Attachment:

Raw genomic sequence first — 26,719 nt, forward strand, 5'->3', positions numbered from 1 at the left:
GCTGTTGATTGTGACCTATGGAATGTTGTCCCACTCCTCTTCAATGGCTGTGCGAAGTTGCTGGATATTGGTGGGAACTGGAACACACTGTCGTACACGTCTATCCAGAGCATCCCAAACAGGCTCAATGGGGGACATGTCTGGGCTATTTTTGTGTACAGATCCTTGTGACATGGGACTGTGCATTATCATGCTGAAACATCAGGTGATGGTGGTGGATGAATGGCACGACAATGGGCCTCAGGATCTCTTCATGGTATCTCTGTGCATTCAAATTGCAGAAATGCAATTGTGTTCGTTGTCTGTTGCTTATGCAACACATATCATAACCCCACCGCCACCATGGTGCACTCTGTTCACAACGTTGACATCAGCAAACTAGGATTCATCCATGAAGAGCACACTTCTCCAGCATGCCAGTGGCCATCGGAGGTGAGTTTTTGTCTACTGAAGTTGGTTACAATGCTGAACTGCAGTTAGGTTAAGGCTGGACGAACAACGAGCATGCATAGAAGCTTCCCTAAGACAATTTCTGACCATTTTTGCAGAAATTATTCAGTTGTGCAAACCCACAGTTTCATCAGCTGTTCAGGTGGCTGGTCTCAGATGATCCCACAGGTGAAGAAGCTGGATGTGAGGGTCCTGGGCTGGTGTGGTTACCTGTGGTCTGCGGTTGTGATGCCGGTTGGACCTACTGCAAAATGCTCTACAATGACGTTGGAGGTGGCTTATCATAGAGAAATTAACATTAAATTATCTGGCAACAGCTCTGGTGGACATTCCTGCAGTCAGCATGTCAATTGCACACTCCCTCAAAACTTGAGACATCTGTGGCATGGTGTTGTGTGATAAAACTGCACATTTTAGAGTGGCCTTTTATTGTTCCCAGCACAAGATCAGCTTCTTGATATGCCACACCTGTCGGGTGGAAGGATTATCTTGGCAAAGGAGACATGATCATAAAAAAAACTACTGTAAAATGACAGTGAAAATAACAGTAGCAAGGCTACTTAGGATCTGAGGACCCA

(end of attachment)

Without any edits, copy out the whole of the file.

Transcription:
Raw genomic sequence first — 26,719 nt, forward strand, 5'->3', positions numbered from 1 at the left:
GCTGTTGATTGTGACCTATGGAATGTTGTCCCACTCCTCTTCAATGGCTGTGCGAAGTTGCTGGATATTGGTGGGAACTGGAACACACTGTCGTACACGTCTATCCAGAGCATCCCAAACAGGCTCAATGGGGGACATGTCTGGGCTATTTTTGTGTACAGATCCTTGTGACATGGGACTGTGCATTATCATGCTGAAACATCAGGTGATGGTGGTGGATGAATGGCACGACAATGGGCCTCAGGATCTCTTCATGGTATCTCTGTGCATTCAAATTGCAGAAATGCAATTGTGTTCGTTGTCTGTTGCTTATGCAACACATATCATAACCCCACCGCCACCATGGTGCACTCTGTTCACAACGTTGACATCAGCAAACTAGGATTCATCCATGAAGAGCACACTTCTCCAGCATGCCAGTGGCCATCGGAGGTGAGTTTTTGTCTACTGAAGTTGGTTACAATGCTGAACTGCAGTTAGGTTAAGGCTGGACGAACAACGAGCATGCATAGAAGCTTCCCTAAGACAATTTCTGACCATTTTTGCAGAAATTATTCAGTTGTGCAAACCCACAGTTTCATCAGCTGTTCAGGTGGCTGGTCTCAGATGATCCCACAGGTGAAGAAGCTGGATGTGAGGGTCCTGGGCTGGTGTGGTTACCTGTGGTCTGCGGTTGTGATGCCGGTTGGACCTACTGCAAAATGCTCTACAATGACGTTGGAGGTGGCTTATCATAGAGAAATTAACATTAAATTATCTGGCAACAGCTCTGGTGGACATTCCTGCAGTCAGCATGTCAATTGCACACTCCCTCAAAACTTGAGACATCTGTGGCATGGTGTTGTGTGATAAAACTGCACATTTTAGAGTGGCCTTTTATTGTTCCCAGCACAAGATCAGCTTCTTGATATGCCACACCTGTCGGGTGGAAGGATTATCTTGGCAAAGGAGACATGATCATAAAAAAAACTACTGTAAAATGACAGTGAAAATAACAGTAGCAAGGCTACTTAGGATCTGAGGACCCA